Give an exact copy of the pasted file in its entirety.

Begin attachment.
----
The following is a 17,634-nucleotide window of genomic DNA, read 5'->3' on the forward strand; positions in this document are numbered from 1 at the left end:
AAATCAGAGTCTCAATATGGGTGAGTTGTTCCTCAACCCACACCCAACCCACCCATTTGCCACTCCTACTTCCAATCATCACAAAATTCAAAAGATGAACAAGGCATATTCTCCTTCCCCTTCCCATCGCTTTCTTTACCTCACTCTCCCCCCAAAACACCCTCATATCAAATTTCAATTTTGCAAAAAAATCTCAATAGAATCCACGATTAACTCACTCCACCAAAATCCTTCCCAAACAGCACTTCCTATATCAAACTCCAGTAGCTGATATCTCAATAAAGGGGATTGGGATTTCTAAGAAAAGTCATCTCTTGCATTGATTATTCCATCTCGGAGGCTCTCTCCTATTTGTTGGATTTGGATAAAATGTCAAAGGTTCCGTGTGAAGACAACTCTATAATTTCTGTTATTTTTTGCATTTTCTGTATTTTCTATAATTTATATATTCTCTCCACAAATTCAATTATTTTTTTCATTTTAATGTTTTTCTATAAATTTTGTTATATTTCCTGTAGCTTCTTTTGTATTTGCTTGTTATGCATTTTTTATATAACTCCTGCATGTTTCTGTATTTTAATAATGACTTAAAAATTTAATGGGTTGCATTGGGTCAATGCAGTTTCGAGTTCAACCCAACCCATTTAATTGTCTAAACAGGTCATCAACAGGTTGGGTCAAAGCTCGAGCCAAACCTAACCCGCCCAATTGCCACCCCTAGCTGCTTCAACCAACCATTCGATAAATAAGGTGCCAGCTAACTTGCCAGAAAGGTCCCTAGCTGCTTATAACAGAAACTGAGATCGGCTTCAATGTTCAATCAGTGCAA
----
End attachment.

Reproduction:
The following is a 17,634-nucleotide window of genomic DNA, read 5'->3' on the forward strand; positions in this document are numbered from 1 at the left end:
AAATCAGAGTCTCAATATGGGTGAGTTGTTCCTCAACCCACACCCAACCCACCCATTTGCCACTCCTACTTCCAATCATCACAAAATTCAAAAGATGAACAAGGCATATTCTCCTTCCCCTTCCCATCGCTTTCTTTACCTCACTCTCCCCCCAAAACACCCTCATATCAAATTTCAATTTTGCAAAAAAATCTCAATAGAATCCACGATTAACTCACTCCACCAAAATCCTTCCCAAACAGCACTTCCTATATCAAACTCCAGTAGCTGATATCTCAATAAAGGGGATTGGGATTTCTAAGAAAAGTCATCTCTTGCATTGATTATTCCATCTCGGAGGCTCTCTCCTATTTGTTGGATTTGGATAAAATGTCAAAGGTTCCGTGTGAAGACAACTCTATAATTTCTGTTATTTTTTGCATTTTCTGTATTTTCTATAATTTATATATTCTCTCCACAAATTCAATTATTTTTTTCATTTTAATGTTTTTCTATAAATTTTGTTATATTTCCTGTAGCTTCTTTTGTATTTGCTTGTTATGCATTTTTTATATAACTCCTGCATGTTTCTGTATTTTAATAATGACTTAAAAATTTAATGGGTTGCATTGGGTCAATGCAGTTTCGAGTTCAACCCAACCCATTTAATTGTCTAAACAGGTCATCAACAGGTTGGGTCAAAGCTCGAGCCAAACCTAACCCGCCCAATTGCCACCCCTAGCTGCTTCAACCAACCATTCGATAAATAAGGTGCCAGCTAACTTGCCAGAAAGGTCCCTAGCTGCTTATAACAGAAACTGAGATCGGCTTCAATGTTCAATCAGTGCAA